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D. Dominick Lombardi Headshot

Cherry Blossom Special

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Print

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Seong jin An, Sakura-Sakura (2014) 42.5 X 63.8 inches, injet print, face mounted on Plexiglas, image: courtesy of the artist

When you first encounter the photographic works of Seong Jin An at the Tenri Cultural Institute Gallery, you see images of beauty in the form of blossoming branches stark against a black or white ground. These are Sakura or Cherry Blossoms captured in understated focus implying movement and time during late day and evening.

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Seong jin An, Sakura-Sakura (with ambient reflections) (2014) 42.5 X 63.8 inches, injet print, face mounted on Plexiglas, image: courtesy of the author

The second thing you will notice is a reflection of yourself, and perhaps a few people that might be passing by and around you, in the Plexiglas that holds the photographs steady and flat to the wall. This intrusion into the image is an unpredictable, shifting reference to wabi-sabi, the Japanese aesthetic of things that are imperfect, transient, and incomplete, which is similar to the Buddhist teachings of impermanence. This combination of the modest representation of subject matter, and the ever changing reflected surface that joins the image, bridges your unconscious to consciousness that in turn, brings to mind the man-made disturbances in our environment and our social systems. A key concern of the artist.

This skillful, albeit subliminal message of the still photography is further clarified in An's video installation Sakura-Sakura (2014)*. The video has three phases. The first is a still view of hazy blossoming branches against a white backdrop where the artist writes slowly and in sequence, his thoughts about the relationship between the Japanese people and nature, hometown and earth, and a willingness to "remain in Tokyo and Fukushima after the great earthquake." In the end, he finds answers in the knowledge that "Harmony and peace are pursued through re-examination of the good" despite the fact that "some Japanese lament the lack of a sense of danger". A puzzling dichotomy for outsiders.

Next we have a variety of branches and backdrops only now there is movement, most likely created in some computer animation program, of petals falling from the naturally aging flowers. Finally, there are still shots of unrest and protest in contemporary Japanese life giving even greater focus to the concerns of the artist regarding sustainability, pollution and green science. The three stages of the video tell a story of a quickly changing world and the ability nature has had to withstand the onslaught and maintain its natural progressions. A truth that is becoming more and more clear each day.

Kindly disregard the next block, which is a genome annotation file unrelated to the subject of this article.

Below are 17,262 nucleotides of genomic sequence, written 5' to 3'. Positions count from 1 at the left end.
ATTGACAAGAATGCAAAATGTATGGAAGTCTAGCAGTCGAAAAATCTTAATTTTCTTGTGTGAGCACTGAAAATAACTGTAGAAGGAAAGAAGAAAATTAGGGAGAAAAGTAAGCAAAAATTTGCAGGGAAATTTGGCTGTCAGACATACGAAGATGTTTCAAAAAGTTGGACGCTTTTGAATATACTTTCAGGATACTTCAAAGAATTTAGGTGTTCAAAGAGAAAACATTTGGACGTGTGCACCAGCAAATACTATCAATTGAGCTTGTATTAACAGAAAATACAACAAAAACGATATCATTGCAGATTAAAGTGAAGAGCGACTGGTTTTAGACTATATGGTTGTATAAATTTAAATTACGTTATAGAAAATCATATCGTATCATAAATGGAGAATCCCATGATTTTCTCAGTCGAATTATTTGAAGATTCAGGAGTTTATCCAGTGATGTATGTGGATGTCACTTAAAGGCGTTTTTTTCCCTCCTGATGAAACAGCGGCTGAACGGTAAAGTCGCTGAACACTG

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Seong jin An, Sakura-Sakura (2014) 42.5 X 63.8 inches, injet print, face mounted on Plexiglas, image: courtesy of the artist

After the message sinks in we are left with the subject matter -- hauntingly beautiful images that dance across the picture plane from one side to the middle and beyond like a newly, and quickly forming fissure in the earth. A crack that, with all of its trouble and turbulence, brings change and reminds us that we stand upon a living thing, a planet that will give us all we need if we are patient and sensitive to its natural rhythms.

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Seong jin An, Sakura-Sakura (2014) 42.5 X 63.8 inches, injet print, face mounted on Plexiglas, image: courtesy of the artist

An also addresses the spiritual side of existence. In one work, one of two square format photographs that at first seemed only to hold highly pixilated golden browns and yellows on the bottom left corner, has the faintest image of a face emerging from the darkness.

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Seong jin An, Sakura-Sakura (with ambient reflections) (2014) 42.5 X 42.5 inches, injet print, face mounted on Plexiglas, image: courtesy of the author

It took me a while to notice this hidden Buddha as it was obscured by the reflective nature of the Plexiglas, but I am very glad I did. I am a firm believer in the artist rewarding those who take the time to look, as too many gallery and museum visitors do not take the time to fully and openly see the art. It's like the difference between hearing and listening -- part of An's message is that you must have sensitivity to perceive and identify.

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Seong jin An, Sakura-Sakura (2014) 42.5 X 42.5 inches, injet print, face mounted on Plexiglas, image: courtesy of the artist

Born in Japan of Korean parents, An now spends half his time in Japan and the other half in Korea documenting his observations. This split in living, social practices, aesthetics and environment affords him the ability to step back a bit more to get a sense of the whole picture, as his concerns are not just a fact of life in Asia or the Pacific Rim, but in all corners of the earth. We owe artists like AN a debt of gratitude as he fights the good fight expressing concerns of a sick planet with the chance for positive change in our hearts and minds.

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Seong jin An, Sakura-Sakura (2014) 42.5 X 63.8 inches, injet print, face mounted on Plexiglas, image: courtesy of the artist

*All the works in the exhibition are titled Sakura-Sakura (2014) and can be distinguished by their size and placement in the gallery.